Monthly Market Reports

November 2012

29 November 2012

This month we look at the impact that changes in foreign exchange (FX) rates have upon Australian woolgrowers, and we provide some insights into the future of the key FX rate comparison for Australian growers – the value of the Australian dollar against the US.

The importance of the AUD:USD foreign exchange rate

Since more than 95 per cent of the Australian wool clip is exported and ends up being consumed outside our borders, ours is an industry very exposed to fluctuations in our currency exchange rates – much more so that the sheep meat industry, for example, where about half of the product is consumed locally. And since most export contracts are denominated in US dollars (USD), one can argue that the true value of the Australian clip is its USD value – this is what the world pays for our wool.

Impacts of FX on our wool industry

Changes in the strength of the Australian dollar against the US dollar affects the returns to growers in a particular way. In general, a weaker Aussie dollar (e.g. a falling AUD:USD FX rate) acts to strengthen local Australian wool prices. In contrast, a stronger Aussie dollar (e.g. a rising AUD:USD FX rate) weakens local Australian wool prices.

When the Australian wool stockpile was finally acquitted in July 2001, the AUD was worth 52 US cents. A decade later, the AUD is worth around 104 US cents – a doubling of the strength of the Australian currency. This has had a profound effect on the price of wool received by Australian growers – largely hiding from their view the slow growth (5-8% per annum) in value of Australian wool on the international market post stockpile.

The following chart illustrates the point, showing the historical Australian EMI in AU (red line) and US dollar (blue line) terms since July 2001, but also a hypothetical AUD EMI if the AUD had stayed at 52 US cents since July 2001 (green line).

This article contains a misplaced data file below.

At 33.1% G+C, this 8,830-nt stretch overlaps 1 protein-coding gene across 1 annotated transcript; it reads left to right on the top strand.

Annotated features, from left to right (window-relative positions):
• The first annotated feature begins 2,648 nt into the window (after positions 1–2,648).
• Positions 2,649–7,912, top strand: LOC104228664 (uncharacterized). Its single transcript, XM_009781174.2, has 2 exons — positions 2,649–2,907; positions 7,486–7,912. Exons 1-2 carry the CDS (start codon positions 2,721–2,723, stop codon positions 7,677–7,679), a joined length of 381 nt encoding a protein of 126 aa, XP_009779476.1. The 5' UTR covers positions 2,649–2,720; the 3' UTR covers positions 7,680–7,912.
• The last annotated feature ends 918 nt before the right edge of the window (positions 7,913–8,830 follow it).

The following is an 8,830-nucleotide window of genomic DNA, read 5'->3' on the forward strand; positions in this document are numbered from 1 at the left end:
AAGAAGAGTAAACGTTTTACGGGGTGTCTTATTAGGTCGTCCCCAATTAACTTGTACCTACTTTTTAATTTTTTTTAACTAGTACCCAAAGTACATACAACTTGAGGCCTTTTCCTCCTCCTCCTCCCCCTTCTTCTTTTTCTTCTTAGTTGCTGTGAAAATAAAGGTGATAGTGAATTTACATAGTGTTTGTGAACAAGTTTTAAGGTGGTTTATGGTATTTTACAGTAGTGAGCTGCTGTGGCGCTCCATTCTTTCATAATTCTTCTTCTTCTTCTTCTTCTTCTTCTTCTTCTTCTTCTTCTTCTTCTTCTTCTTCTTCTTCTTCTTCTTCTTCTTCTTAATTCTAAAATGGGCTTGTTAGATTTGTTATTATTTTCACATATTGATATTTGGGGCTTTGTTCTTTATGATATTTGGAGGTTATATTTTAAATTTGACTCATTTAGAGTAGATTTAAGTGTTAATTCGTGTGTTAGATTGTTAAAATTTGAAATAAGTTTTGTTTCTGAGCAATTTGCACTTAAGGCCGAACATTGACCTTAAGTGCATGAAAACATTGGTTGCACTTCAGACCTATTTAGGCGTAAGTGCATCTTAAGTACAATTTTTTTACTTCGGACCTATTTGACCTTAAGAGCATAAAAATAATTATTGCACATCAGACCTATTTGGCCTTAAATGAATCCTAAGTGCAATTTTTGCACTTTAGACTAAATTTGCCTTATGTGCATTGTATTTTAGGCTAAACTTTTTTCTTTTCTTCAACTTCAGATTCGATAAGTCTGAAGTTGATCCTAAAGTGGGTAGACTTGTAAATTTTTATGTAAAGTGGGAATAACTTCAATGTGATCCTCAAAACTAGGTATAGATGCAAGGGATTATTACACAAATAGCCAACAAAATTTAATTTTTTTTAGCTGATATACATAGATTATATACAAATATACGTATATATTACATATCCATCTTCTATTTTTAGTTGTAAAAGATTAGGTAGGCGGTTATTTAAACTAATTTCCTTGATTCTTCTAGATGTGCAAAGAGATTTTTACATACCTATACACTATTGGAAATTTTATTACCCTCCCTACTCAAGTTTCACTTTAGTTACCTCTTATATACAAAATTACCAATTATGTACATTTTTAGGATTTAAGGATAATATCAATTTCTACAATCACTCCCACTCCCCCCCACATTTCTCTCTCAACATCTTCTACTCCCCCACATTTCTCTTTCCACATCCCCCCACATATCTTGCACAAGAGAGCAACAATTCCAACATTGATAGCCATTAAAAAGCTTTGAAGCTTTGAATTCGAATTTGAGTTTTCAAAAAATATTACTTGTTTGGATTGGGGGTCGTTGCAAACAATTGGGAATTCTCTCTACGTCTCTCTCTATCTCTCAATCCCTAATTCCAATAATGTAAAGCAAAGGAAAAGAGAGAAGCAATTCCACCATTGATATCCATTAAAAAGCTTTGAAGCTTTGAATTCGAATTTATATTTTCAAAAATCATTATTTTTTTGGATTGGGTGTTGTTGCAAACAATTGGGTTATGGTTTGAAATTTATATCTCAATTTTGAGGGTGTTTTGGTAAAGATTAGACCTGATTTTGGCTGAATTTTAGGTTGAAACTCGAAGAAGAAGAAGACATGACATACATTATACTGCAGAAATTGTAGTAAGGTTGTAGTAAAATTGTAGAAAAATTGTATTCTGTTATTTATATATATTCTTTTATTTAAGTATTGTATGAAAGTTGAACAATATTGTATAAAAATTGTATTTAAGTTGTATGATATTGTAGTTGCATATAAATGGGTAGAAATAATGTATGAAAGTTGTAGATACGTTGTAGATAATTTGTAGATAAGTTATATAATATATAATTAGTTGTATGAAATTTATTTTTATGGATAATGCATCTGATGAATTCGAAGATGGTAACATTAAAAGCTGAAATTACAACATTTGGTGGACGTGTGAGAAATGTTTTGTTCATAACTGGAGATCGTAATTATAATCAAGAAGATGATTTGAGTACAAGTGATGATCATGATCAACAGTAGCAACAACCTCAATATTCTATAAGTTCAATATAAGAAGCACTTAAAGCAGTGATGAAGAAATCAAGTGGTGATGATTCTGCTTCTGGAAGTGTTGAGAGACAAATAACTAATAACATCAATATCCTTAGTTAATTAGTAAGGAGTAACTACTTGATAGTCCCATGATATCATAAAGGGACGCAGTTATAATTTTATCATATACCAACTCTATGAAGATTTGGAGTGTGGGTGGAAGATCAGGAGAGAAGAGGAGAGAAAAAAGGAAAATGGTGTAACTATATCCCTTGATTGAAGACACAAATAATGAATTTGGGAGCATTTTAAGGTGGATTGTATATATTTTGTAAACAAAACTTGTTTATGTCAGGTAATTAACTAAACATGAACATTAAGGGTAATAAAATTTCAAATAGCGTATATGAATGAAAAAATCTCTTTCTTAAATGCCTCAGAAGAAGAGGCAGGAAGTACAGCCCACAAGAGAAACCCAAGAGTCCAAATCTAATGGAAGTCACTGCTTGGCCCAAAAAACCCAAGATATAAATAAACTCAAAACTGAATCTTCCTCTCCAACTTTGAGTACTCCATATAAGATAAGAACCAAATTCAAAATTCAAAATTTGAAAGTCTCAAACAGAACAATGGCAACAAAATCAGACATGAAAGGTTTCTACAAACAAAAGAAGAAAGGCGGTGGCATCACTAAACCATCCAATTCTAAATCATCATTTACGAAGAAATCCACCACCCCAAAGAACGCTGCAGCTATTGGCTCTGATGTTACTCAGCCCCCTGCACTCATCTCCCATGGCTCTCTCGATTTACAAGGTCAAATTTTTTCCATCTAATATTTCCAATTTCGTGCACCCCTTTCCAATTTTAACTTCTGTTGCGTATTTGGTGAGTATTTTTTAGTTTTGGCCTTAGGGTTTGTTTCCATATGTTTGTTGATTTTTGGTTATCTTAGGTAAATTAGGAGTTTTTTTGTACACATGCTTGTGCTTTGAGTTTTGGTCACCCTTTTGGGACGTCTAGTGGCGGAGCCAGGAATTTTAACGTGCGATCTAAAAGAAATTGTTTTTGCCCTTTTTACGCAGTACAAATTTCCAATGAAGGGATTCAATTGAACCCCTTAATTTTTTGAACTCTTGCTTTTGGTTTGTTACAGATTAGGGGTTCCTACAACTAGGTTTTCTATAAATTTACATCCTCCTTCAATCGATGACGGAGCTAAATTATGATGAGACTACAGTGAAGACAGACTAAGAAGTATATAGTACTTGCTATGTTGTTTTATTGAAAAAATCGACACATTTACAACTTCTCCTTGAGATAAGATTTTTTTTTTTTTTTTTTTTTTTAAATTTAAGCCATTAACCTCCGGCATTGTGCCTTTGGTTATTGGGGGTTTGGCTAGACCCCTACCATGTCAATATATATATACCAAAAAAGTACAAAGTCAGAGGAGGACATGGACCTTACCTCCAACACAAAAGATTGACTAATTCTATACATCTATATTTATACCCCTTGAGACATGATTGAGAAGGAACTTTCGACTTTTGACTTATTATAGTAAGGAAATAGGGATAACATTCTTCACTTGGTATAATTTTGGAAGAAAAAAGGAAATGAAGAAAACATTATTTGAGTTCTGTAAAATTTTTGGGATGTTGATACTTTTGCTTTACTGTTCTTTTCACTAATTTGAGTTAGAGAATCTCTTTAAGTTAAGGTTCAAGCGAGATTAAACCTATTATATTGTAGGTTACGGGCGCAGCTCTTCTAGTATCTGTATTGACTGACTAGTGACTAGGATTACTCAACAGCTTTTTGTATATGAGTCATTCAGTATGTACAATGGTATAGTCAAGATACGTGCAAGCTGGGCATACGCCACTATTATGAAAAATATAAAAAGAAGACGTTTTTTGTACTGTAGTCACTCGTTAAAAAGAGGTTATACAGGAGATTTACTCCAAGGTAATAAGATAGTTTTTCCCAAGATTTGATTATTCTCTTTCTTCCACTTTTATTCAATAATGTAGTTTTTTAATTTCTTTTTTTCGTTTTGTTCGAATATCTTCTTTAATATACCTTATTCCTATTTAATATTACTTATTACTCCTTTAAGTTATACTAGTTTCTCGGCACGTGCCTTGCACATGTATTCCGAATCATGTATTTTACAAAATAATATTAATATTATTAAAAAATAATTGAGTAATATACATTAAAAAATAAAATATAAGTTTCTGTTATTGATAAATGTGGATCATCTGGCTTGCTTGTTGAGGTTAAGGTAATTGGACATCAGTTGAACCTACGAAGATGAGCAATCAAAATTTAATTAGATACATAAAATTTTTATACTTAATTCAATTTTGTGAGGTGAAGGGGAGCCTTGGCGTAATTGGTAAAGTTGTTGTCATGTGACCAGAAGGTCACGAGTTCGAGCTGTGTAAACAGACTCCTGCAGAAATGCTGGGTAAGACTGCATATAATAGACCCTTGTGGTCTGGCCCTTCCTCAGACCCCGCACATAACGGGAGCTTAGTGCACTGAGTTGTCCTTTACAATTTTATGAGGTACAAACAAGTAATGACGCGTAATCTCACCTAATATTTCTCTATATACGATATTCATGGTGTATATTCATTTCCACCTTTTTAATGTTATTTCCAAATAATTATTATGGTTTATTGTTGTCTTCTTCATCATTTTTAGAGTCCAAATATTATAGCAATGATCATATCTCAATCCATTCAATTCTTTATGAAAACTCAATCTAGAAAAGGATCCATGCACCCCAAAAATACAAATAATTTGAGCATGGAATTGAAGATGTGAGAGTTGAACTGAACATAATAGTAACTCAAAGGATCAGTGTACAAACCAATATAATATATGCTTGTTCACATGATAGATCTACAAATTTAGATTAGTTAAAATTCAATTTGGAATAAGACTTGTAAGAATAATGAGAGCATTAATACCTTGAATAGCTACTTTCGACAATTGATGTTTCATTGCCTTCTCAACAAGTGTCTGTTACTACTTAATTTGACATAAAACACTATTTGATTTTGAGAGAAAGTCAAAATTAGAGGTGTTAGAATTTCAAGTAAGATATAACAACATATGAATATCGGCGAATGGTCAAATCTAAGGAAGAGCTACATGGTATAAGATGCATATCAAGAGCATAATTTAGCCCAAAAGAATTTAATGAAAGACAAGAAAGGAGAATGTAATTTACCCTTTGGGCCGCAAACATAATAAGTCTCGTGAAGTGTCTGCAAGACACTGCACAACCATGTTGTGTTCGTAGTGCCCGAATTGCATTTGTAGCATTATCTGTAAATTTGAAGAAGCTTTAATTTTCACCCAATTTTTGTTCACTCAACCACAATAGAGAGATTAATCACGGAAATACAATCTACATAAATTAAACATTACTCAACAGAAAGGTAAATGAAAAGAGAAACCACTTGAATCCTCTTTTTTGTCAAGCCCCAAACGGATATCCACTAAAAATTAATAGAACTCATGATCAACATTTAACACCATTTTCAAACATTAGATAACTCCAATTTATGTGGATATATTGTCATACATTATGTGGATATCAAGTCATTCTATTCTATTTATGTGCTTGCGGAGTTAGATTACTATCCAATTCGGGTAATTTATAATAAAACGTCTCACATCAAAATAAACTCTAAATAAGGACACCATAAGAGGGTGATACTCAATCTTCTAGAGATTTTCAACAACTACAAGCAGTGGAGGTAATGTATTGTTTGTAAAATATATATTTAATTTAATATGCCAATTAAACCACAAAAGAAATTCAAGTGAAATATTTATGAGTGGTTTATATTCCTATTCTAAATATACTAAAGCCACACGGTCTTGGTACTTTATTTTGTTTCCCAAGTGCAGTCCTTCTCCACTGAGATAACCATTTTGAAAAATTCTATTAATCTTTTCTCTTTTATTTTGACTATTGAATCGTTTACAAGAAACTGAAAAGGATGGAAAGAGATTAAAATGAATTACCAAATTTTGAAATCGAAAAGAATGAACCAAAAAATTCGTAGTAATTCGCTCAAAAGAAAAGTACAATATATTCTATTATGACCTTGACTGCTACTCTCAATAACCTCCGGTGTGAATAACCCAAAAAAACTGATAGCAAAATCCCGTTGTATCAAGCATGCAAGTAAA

In short, if the AUD remained at 52 US cents today, the Australian EMI would theoretically be around AUD20 per kilogram clean!

Now, while it is rather nice to daydream about a 20-dollar EMI, the point of the exercise is to illustrate an important point – that the fortunes of our industry in Australia over the coming years depend in part on what happens to the strength of our currency. For this reason, it is important to understand what drives the strength of our currency.

What drives the AUD:USD exchange rate?

In a nutshell, the two major influences on our currency are (1) our terms of trade, and (2) the difference between our local interest rates and those in economies underpinning the major global ‘reserve’ currencies (the USD, and the Euro). Of these, our terms of trade are the most important.

When an economist speaks of our ‘terms of trade’, what is being referred to is the total value of the goods and services we export, compared to that which we import. During the past decade, Australia’s terms of trade have climbed steadily on the back of booming resource sector, and as a consequence, the value of the Australian dollar has risen. The following chart illustrates the point – since June 2001, there has been around a 96 per cent correlation between our terms of trade and the AUD:USD FX rate.

The second major influence are interest rate differentials – the difference between the reserve bank bond rates of the US or Eurozone, compared to ours.

Under the current global market conditions, a general trend is that currency investors are seeking to diversify their portfolios away from the EU and US. Currently, the European Central Bank rate is 0.75 per cent per annum, and the US Federal Reserve rate is at 0.25 per cent, as the central bankers try to stimulate economic growth and reduce systemic risks. By comparison, the Reserve Bank of Australia rate is 3.25 per cent with AAA investment rating. This significant interest rate differential has led to an increase demand for the Australian dollar, due to strong capital inflow into the safer investment of Australian government bonds (the so-called ‘carry trade’).

What does this mean for growers?

The general view among forecasters is that the decade of rapid strengthening of the AUD is now behind us, and the coming years will see the AUD:USD FX rate plateau, or decline. Our expectation is that AUD:USD FX rate will remain around $1.03-1.05 for the remainder of 2012/13 financial year, before slowly softening below parity over the following years.

For Australian woolgrowers, the likely plateauing of our currency against the USD will have a very positive impact over the coming decade – at the very least, the underlying upward trend in wool prices, driven by the emergence of affluence in countries such as China, will be far more tangible.

Paul Swan and Allan Wang